My eyelids are slightly uneven. On one eye, the crease doesn't touch the inner corner of my eye, like most people's eyes. My other eye's crease actually touches the inner corner of my eye, but there's a faint crease that matches the one on my first eye, my eyelid just doesn't normally "fall" into it. I make my second eyelid match the other if I tape the more prominent crease and wait for 2 days. It lasts for 1-2 weeks/until my face puffs up(eg. allergies). Can I make it more perminant? Thanks!
I Have Uneven Eyelids Most of the Time, Can I Get a Perminant Fix for Them?
Doctor Answers (9)
Permanent fix for even eyelids
Eyelid asymmetry is a very common problem encountered during a blepharoplasty procedure. Most patients have some degree of asymmetry due to one eyebrow being lower than the other along with varied anatomy of each eyelid. On occasion, surgery is performed asymmetrically. By removing more fat or skin from one eyelid than the other, eyelids will appear more symmetrical once healed. The incision on the upper lids typically is performed in the upper eyelid crease and heels quite nicely blended into the natural crease line.
Web reference: http://seattlefacial.com
Uneven eyelid creases
Asymmetry is quite common, and is what makes us interesting and unique. If it is subtle we consider it "normal", but there can be a wide variation. The greater the difference, the more worthwhile it becomes to think about having corrective plastic surgery. I agree that you should be evaluated by and eyelid and orbital surgeon, first to make sure everything is normal, and second to discuss what, if any, are your corrective options.
Yoash R. Enzer, MD
Web reference: http://www.doctorenzer.com
Seek an oculoplastic surgeon. Eyelid (and facial) asymmetry is the norm, rather than exception.
A photo would be helpful. There are various nonsurgical and surgical techniques available.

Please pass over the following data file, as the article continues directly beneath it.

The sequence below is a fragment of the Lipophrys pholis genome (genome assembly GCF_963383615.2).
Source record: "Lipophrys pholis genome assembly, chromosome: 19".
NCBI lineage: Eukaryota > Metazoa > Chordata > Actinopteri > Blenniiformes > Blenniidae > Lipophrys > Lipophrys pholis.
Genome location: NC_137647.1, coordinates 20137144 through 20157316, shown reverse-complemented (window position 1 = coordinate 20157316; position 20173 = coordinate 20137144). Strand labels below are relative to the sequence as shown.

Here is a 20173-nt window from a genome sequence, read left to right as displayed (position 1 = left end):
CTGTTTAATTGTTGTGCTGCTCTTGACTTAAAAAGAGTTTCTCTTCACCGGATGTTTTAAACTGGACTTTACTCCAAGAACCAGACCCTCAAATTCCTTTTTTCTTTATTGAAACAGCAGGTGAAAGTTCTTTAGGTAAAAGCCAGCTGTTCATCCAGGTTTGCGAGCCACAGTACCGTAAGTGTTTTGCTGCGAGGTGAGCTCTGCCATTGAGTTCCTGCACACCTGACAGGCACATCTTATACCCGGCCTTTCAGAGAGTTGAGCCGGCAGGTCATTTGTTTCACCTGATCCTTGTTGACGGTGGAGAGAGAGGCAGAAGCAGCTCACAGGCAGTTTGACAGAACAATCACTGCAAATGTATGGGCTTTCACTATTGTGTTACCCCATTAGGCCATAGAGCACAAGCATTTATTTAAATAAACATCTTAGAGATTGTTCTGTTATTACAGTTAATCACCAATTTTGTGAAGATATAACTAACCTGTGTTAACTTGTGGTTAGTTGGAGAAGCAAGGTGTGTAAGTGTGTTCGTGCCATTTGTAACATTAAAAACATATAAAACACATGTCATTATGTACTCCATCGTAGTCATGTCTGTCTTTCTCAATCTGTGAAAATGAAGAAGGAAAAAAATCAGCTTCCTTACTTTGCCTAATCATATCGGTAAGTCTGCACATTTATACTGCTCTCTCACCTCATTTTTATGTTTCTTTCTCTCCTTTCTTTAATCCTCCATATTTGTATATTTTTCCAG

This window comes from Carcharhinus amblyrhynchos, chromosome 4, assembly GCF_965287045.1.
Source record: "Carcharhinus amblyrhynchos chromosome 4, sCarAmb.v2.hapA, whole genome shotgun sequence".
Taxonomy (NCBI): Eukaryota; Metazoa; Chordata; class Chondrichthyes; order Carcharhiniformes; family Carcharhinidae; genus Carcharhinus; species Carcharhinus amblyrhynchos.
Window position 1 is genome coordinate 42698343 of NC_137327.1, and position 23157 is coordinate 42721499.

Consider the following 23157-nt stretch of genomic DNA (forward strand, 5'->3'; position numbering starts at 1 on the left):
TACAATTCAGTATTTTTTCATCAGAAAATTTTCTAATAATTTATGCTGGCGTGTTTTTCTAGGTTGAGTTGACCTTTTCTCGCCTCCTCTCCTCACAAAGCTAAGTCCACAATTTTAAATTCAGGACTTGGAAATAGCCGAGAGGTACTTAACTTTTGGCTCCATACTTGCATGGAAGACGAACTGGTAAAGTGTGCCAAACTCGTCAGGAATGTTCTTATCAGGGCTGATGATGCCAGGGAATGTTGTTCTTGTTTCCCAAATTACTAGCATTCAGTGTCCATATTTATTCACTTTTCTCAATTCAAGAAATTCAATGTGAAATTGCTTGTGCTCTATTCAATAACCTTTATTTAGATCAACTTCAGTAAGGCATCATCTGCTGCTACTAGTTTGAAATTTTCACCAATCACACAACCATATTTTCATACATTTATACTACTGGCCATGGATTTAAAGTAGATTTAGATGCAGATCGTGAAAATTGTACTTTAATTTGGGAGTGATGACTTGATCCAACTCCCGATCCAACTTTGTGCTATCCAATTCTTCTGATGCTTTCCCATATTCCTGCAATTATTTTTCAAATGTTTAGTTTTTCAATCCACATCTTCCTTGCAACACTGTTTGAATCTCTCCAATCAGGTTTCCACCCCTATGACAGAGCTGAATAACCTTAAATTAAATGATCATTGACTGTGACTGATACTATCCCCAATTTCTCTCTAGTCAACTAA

Web reference: http://www.TabanMD.com
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Pictures would help us to give you better answer
I would recommend to send pictures for further evaluation. There are some asymmetry that is because of the facial bone structure which would require very involved facial reconstruction. the soft tissue asymmetry is easier to fix if needed.
Asymmetric eyelids or for that matter any facial asymmetry is not unusual. What strikes me about your description is the intermittent swelling of the upper eyelids with obliteration of upper lid crease. I strongle recommend an evaluation by an Ophthalmologist or a facial plastic surgeon to rule out Blepharochalasia which is a pathologic condition effecting the upper eyelids, causing recurring eyelid swelling, stretching and thinning skin resulting in skin excess and redundant folds in the upper eyelid. This is not so easy to correct with surgery. If this is ruled out, then an open or closed technique can be used to reestablish a permenant eyelid fold using techniques similar to the double eyelid surgery for establishing a new, permanent upper eyelid fold in Asian eyes.
Eyelid crease asymmetries
There are many causes for eyelid asymmetries. It is important to have this evaluated to make sure that you don't have something more serious. Some level of asymmetry is normal and is seen in the eyelids and other facial features.
No photos makes it very hard to understand what you are describing.
What you need is an assessment by an oculoplastic surgeon. There are a range of options. The issue is precisely what is actually going on and what is the most conservative approach that is likely to help you. The American Society for Ophthalmic Plastic and Reconstructive Surgery (ASOPRS) maintains a geographic directory that will help you find a surgeon in your area (ASOPRS.org).
Web reference: http://www.lidlift.com
Asymmetric eyelids is a common reason to consider eyelid surgery or Blepharoplasty. I would recommend consultation with an oculoplastic surgeon, specializing in the eyelids and face, in your area to consider options.
Some amount of eyelid and facial asymmetry is certainly normal. The best thing for you to do is to have an evaluation with an eyelid specialist (ASOPRS oculoplastic specialist). The second best thing would be to post a picture of this asymmetry and we may be able to comment more specifically on your condition. Best regards, Gary Lelli
These answers are for educational purposes and should not be relied upon as a substitute for medical advice you may receive from your physician. If you have a medical emergency, please call 911. These answers do not constitute or initiate a patient/doctor relationship.
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